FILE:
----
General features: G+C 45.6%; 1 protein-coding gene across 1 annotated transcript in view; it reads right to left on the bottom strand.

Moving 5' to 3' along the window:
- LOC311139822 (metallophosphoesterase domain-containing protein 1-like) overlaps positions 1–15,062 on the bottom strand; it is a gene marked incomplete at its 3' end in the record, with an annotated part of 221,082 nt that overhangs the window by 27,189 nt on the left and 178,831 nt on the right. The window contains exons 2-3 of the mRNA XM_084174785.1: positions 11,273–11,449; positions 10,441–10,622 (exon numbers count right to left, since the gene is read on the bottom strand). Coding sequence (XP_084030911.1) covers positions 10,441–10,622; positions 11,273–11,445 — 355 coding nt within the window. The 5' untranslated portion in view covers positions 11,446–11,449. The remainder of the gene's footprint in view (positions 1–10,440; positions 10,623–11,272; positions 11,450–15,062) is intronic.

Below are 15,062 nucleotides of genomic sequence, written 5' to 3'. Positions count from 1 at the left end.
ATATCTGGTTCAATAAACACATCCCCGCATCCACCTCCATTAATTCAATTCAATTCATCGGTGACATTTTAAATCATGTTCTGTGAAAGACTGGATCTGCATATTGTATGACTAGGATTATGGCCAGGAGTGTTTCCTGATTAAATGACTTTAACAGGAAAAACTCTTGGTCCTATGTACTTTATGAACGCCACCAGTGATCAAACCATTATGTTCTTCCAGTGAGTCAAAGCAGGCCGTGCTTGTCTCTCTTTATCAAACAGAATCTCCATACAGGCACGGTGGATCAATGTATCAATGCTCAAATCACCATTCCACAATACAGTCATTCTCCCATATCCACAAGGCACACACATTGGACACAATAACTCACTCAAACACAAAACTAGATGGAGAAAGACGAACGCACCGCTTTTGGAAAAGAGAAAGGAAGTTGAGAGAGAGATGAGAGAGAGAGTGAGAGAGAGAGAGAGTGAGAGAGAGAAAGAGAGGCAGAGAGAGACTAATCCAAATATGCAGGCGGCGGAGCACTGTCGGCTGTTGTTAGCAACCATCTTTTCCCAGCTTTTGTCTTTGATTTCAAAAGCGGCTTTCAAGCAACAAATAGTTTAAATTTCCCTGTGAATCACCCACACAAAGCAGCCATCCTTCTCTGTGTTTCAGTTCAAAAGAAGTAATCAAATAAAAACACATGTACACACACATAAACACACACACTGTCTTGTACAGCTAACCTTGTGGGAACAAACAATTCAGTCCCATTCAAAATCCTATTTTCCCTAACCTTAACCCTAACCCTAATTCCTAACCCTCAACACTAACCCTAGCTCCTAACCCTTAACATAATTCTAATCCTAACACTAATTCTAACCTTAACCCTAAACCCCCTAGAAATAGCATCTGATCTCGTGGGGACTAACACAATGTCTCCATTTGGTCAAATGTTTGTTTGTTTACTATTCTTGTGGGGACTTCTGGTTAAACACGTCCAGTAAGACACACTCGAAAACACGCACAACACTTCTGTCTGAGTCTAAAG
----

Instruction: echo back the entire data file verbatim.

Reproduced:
General features: G+C 45.6%; 1 protein-coding gene across 1 annotated transcript in view; it reads right to left on the bottom strand.

Moving 5' to 3' along the window:
- LOC311139822 (metallophosphoesterase domain-containing protein 1-like) overlaps positions 1–15,062 on the bottom strand; it is a gene marked incomplete at its 3' end in the record, with an annotated part of 221,082 nt that overhangs the window by 27,189 nt on the left and 178,831 nt on the right. The window contains exons 2-3 of the mRNA XM_084174785.1: positions 11,273–11,449; positions 10,441–10,622 (exon numbers count right to left, since the gene is read on the bottom strand). Coding sequence (XP_084030911.1) covers positions 10,441–10,622; positions 11,273–11,445 — 355 coding nt within the window. The 5' untranslated portion in view covers positions 11,446–11,449. The remainder of the gene's footprint in view (positions 1–10,440; positions 10,623–11,272; positions 11,450–15,062) is intronic.

Below are 15,062 nucleotides of genomic sequence, written 5' to 3'. Positions count from 1 at the left end.
ATATCTGGTTCAATAAACACATCCCCGCATCCACCTCCATTAATTCAATTCAATTCATCGGTGACATTTTAAATCATGTTCTGTGAAAGACTGGATCTGCATATTGTATGACTAGGATTATGGCCAGGAGTGTTTCCTGATTAAATGACTTTAACAGGAAAAACTCTTGGTCCTATGTACTTTATGAACGCCACCAGTGATCAAACCATTATGTTCTTCCAGTGAGTCAAAGCAGGCCGTGCTTGTCTCTCTTTATCAAACAGAATCTCCATACAGGCACGGTGGATCAATGTATCAATGCTCAAATCACCATTCCACAATACAGTCATTCTCCCATATCCACAAGGCACACACATTGGACACAATAACTCACTCAAACACAAAACTAGATGGAGAAAGACGAACGCACCGCTTTTGGAAAAGAGAAAGGAAGTTGAGAGAGAGATGAGAGAGAGAGTGAGAGAGAGAGAGAGTGAGAGAGAGAAAGAGAGGCAGAGAGAGACTAATCCAAATATGCAGGCGGCGGAGCACTGTCGGCTGTTGTTAGCAACCATCTTTTCCCAGCTTTTGTCTTTGATTTCAAAAGCGGCTTTCAAGCAACAAATAGTTTAAATTTCCCTGTGAATCACCCACACAAAGCAGCCATCCTTCTCTGTGTTTCAGTTCAAAAGAAGTAATCAAATAAAAACACATGTACACACACATAAACACACACACTGTCTTGTACAGCTAACCTTGTGGGAACAAACAATTCAGTCCCATTCAAAATCCTATTTTCCCTAACCTTAACCCTAACCCTAATTCCTAACCCTCAACACTAACCCTAGCTCCTAACCCTTAACATAATTCTAATCCTAACACTAATTCTAACCTTAACCCTAAACCCCCTAGAAATAGCATCTGATCTCGTGGGGACTAACACAATGTCTCCATTTGGTCAAATGTTTGTTTGTTTACTATTCTTGTGGGGACTTCTGGTTAAACACGTCCAGTAAGACACACTCGAAAACACGCACAACACTTCTGTCTGAGTCTAAAG